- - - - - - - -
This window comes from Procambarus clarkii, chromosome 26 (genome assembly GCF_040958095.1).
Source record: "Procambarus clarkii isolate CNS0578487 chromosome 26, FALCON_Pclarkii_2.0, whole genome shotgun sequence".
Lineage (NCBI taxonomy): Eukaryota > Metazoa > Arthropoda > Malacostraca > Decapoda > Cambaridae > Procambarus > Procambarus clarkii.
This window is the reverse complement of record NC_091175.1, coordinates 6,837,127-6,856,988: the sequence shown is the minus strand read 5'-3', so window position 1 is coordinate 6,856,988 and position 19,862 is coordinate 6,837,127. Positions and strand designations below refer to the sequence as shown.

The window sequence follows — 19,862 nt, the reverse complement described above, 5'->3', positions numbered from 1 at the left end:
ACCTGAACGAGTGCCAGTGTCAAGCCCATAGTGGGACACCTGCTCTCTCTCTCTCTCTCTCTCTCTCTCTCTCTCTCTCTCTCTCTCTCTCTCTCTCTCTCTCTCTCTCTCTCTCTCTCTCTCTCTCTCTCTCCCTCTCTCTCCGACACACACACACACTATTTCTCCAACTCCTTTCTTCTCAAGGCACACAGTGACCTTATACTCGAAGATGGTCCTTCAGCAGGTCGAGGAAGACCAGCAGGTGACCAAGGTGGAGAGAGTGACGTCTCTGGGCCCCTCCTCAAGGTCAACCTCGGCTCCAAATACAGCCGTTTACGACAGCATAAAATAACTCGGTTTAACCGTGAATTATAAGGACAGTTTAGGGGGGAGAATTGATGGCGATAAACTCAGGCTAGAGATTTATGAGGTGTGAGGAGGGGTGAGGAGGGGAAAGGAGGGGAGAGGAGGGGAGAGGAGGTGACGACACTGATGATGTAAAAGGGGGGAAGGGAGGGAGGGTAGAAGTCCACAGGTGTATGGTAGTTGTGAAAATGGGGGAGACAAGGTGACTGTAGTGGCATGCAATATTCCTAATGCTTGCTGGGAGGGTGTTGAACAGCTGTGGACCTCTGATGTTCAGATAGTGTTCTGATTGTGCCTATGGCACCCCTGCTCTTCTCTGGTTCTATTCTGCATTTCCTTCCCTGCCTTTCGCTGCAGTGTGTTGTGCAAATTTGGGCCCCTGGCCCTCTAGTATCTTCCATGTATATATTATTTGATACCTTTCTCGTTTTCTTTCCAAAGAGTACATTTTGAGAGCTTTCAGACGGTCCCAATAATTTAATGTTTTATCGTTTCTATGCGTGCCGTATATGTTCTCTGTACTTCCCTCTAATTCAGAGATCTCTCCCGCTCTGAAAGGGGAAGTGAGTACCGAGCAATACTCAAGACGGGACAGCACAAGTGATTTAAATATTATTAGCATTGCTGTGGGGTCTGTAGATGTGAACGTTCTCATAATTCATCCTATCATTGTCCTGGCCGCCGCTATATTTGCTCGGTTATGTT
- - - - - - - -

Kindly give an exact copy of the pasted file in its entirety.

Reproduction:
This window comes from Procambarus clarkii, chromosome 26 (genome assembly GCF_040958095.1).
Source record: "Procambarus clarkii isolate CNS0578487 chromosome 26, FALCON_Pclarkii_2.0, whole genome shotgun sequence".
Lineage (NCBI taxonomy): Eukaryota > Metazoa > Arthropoda > Malacostraca > Decapoda > Cambaridae > Procambarus > Procambarus clarkii.
This window is the reverse complement of record NC_091175.1, coordinates 6,837,127-6,856,988: the sequence shown is the minus strand read 5'-3', so window position 1 is coordinate 6,856,988 and position 19,862 is coordinate 6,837,127. Positions and strand designations below refer to the sequence as shown.

The window sequence follows — 19,862 nt, the reverse complement described above, 5'->3', positions numbered from 1 at the left end:
ACCTGAACGAGTGCCAGTGTCAAGCCCATAGTGGGACACCTGCTCTCTCTCTCTCTCTCTCTCTCTCTCTCTCTCTCTCTCTCTCTCTCTCTCTCTCTCTCTCTCTCTCTCTCTCTCTCTCTCTCTCTCTCTCCCTCTCTCTCCGACACACACACACACTATTTCTCCAACTCCTTTCTTCTCAAGGCACACAGTGACCTTATACTCGAAGATGGTCCTTCAGCAGGTCGAGGAAGACCAGCAGGTGACCAAGGTGGAGAGAGTGACGTCTCTGGGCCCCTCCTCAAGGTCAACCTCGGCTCCAAATACAGCCGTTTACGACAGCATAAAATAACTCGGTTTAACCGTGAATTATAAGGACAGTTTAGGGGGGAGAATTGATGGCGATAAACTCAGGCTAGAGATTTATGAGGTGTGAGGAGGGGTGAGGAGGGGAAAGGAGGGGAGAGGAGGGGAGAGGAGGTGACGACACTGATGATGTAAAAGGGGGGAAGGGAGGGAGGGTAGAAGTCCACAGGTGTATGGTAGTTGTGAAAATGGGGGAGACAAGGTGACTGTAGTGGCATGCAATATTCCTAATGCTTGCTGGGAGGGTGTTGAACAGCTGTGGACCTCTGATGTTCAGATAGTGTTCTGATTGTGCCTATGGCACCCCTGCTCTTCTCTGGTTCTATTCTGCATTTCCTTCCCTGCCTTTCGCTGCAGTGTGTTGTGCAAATTTGGGCCCCTGGCCCTCTAGTATCTTCCATGTATATATTATTTGATACCTTTCTCGTTTTCTTTCCAAAGAGTACATTTTGAGAGCTTTCAGACGGTCCCAATAATTTAATGTTTTATCGTTTCTATGCGTGCCGTATATGTTCTCTGTACTTCCCTCTAATTCAGAGATCTCTCCCGCTCTGAAAGGGGAAGTGAGTACCGAGCAATACTCAAGACGGGACAGCACAAGTGATTTAAATATTATTAGCATTGCTGTGGGGTCTGTAGATGTGAACGTTCTCATAATTCATCCTATCATTGTCCTGGCCGCCGCTATATTTGCTCGGTTATGTT